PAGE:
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State Milk Board destroys thousand of pounds of Morningland Dairy cheese

The cheese was embargoed 2 1/2 years ago.

January 25, 2013|by Linda Russell, KY3 News |

MOUNTAIN VIEW, Mo. -- After a two and a half year legal battle, 15 tons of cheese made and aged near Mountain View was hauled to a dump.  To fans of natural foods, it is monumental waste and over-regulation.  To Missouri's Milk Board, it's merely protecting public health.

"I see the destruction of what my wife and I and family have worked to build," said Joseph Dixon, owner of Morningland Dairy

Dixon and his family aren't the only ones outraged by the trashing of about 30,000 pounds of cheese produced on the farm in Howell County.

"You said earlier you would weigh this cheese.  How do we know that you're being held accountable gentlemen?" a bystander asked of State Milk Board members.

Members of the State Milk Board, which embargoed the cheese 2 1/2 years ago, arrived to dozens of protestors. 

"You have people here today that are saying, hold it!  We have questions why, and that's why these people are here, and we appreciate everyone being here," said Dixon.

Tests on Morningland Dairy cheese in California triggered the dairy's shut down.  Though FDA tests of the facility turned up clean, both the tests in California and later private testing in St. Louis found two bacteria- staph-aureus and listeria.  The Dixons, who believe raw dairy is healthier, were not satisfied with the tests.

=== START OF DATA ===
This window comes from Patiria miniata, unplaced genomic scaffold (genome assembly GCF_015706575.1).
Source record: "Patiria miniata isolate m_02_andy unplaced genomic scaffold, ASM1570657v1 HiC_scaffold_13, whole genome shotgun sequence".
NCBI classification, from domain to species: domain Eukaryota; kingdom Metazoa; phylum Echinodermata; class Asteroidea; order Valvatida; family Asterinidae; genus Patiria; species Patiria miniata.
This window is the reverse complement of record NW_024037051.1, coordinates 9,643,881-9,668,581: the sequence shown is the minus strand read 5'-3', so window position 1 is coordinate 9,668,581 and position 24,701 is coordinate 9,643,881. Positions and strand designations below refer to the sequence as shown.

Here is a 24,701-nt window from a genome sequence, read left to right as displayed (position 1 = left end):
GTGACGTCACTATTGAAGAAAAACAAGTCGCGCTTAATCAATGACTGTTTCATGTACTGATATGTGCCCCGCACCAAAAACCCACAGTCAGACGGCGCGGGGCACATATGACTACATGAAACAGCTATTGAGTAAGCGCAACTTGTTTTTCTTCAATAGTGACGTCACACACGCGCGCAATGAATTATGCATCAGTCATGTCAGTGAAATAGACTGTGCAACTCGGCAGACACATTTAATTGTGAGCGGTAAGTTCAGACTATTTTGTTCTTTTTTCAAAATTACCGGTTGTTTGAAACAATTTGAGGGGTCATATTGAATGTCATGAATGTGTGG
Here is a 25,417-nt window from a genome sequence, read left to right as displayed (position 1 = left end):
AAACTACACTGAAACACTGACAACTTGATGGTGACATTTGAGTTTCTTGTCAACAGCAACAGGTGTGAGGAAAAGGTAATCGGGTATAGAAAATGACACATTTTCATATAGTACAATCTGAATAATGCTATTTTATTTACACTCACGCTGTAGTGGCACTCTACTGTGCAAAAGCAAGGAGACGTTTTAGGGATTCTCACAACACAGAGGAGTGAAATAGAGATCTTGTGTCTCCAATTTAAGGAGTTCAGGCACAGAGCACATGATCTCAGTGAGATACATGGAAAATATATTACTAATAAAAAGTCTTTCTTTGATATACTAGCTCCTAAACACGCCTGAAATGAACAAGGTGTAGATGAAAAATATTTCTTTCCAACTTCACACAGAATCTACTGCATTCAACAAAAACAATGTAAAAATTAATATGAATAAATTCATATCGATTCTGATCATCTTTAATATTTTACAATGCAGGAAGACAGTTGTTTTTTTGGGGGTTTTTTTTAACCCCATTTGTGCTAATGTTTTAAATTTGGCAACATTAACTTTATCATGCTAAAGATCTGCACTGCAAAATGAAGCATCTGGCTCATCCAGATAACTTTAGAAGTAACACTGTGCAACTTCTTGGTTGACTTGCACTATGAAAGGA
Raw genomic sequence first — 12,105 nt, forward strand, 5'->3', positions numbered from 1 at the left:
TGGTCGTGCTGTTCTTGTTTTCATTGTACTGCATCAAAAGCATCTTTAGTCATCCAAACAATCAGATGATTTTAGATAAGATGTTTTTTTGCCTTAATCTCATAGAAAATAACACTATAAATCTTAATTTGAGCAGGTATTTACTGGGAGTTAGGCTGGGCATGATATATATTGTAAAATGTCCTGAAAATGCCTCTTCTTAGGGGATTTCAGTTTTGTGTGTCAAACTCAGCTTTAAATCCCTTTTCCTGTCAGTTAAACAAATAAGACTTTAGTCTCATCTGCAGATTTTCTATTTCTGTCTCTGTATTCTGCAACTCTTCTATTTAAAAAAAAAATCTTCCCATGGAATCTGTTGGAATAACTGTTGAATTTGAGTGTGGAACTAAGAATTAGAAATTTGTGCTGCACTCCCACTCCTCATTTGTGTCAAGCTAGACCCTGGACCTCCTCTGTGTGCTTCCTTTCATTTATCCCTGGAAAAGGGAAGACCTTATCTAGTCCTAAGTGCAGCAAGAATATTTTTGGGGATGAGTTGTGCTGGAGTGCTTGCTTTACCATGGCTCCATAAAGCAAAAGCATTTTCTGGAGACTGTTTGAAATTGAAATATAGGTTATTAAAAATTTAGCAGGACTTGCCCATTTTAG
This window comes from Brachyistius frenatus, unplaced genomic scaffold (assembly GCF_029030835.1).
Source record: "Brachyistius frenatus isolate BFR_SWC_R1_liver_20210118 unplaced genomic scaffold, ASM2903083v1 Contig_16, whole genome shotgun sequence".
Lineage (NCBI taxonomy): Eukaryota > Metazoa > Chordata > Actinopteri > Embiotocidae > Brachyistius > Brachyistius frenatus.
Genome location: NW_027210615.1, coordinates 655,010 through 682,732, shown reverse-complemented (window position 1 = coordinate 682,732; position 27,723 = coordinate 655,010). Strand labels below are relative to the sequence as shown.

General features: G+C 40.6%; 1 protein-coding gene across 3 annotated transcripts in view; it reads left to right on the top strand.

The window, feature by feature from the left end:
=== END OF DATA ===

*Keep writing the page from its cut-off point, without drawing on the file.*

"They really haven't found anything, no sicknesses, no illnesses in 30 years. But it's what-if.  And in the United States of America, if what-if now wins, we have no country left," Dixon said.

Both Howell County Court and the Missouri Court of Appeals upheld the milk board's decision to destroy all the cheese. 

"We asked for trial by jury; we were denied because it was a regulation, not a law.  It wasn't passed by congress," said Dixon.

A couple of years ago, the Dixons still had hope of someday making cheese again and were milking daily, but now, the milking barn is empty because the dairy herd is gone. 

"If I tried to start back up, it would cost so much to get it in the cooler, and then, if they find, quote, one thing they can complain about, one thing, I'm shut down again, and every bit of that has to be destroyed," said Dixon.

Neither Milk Board members at the dairy or the Missouri Department of Agriculture would comment to reporters on the destruction of the cheese, but they did send copies of court documents in the case, which are attached to this story.

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